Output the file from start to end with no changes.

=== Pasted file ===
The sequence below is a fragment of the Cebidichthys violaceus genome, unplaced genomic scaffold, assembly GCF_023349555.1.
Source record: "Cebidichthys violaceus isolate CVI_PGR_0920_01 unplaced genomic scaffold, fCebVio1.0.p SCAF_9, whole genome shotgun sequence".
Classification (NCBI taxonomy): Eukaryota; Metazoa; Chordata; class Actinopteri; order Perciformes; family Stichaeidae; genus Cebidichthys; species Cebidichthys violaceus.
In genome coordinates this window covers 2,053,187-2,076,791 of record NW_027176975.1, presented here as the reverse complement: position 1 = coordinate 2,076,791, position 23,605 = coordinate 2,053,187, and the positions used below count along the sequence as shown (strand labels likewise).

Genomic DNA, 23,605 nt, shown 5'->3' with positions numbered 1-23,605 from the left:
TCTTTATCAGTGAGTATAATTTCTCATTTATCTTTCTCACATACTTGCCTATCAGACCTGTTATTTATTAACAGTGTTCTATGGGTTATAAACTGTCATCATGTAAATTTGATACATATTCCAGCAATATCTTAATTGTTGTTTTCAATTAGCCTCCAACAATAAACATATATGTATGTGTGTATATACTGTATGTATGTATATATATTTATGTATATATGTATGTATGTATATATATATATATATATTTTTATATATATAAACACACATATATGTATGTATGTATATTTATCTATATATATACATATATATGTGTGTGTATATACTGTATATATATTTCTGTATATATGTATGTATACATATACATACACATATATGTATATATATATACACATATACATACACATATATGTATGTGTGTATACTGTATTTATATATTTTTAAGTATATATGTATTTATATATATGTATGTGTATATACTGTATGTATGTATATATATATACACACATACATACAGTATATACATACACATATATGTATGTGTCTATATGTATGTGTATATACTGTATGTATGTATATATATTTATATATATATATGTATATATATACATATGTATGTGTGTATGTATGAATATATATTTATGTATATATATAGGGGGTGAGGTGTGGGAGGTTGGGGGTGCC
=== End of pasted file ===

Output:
The sequence below is a fragment of the Cebidichthys violaceus genome, unplaced genomic scaffold, assembly GCF_023349555.1.
Source record: "Cebidichthys violaceus isolate CVI_PGR_0920_01 unplaced genomic scaffold, fCebVio1.0.p SCAF_9, whole genome shotgun sequence".
Classification (NCBI taxonomy): Eukaryota; Metazoa; Chordata; class Actinopteri; order Perciformes; family Stichaeidae; genus Cebidichthys; species Cebidichthys violaceus.
In genome coordinates this window covers 2,053,187-2,076,791 of record NW_027176975.1, presented here as the reverse complement: position 1 = coordinate 2,076,791, position 23,605 = coordinate 2,053,187, and the positions used below count along the sequence as shown (strand labels likewise).

Genomic DNA, 23,605 nt, shown 5'->3' with positions numbered 1-23,605 from the left:
TCTTTATCAGTGAGTATAATTTCTCATTTATCTTTCTCACATACTTGCCTATCAGACCTGTTATTTATTAACAGTGTTCTATGGGTTATAAACTGTCATCATGTAAATTTGATACATATTCCAGCAATATCTTAATTGTTGTTTTCAATTAGCCTCCAACAATAAACATATATGTATGTGTGTATATACTGTATGTATGTATATATATTTATGTATATATGTATGTATGTATATATATATATATATATTTTTATATATATAAACACACATATATGTATGTATGTATATTTATCTATATATATACATATATATGTGTGTGTATATACTGTATATATATTTCTGTATATATGTATGTATACATATACATACACATATATGTATATATATATACACATATACATACACATATATGTATGTGTGTATACTGTATTTATATATTTTTAAGTATATATGTATTTATATATATGTATGTGTATATACTGTATGTATGTATATATATATACACACATACATACAGTATATACATACACATATATGTATGTGTCTATATGTATGTGTATATACTGTATGTATGTATATATATTTATATATATATATGTATATATATACATATGTATGTGTGTATGTATGAATATATATTTATGTATATATATAGGGGGTGAGGTGTGGGAGGTTGGGGGTGCC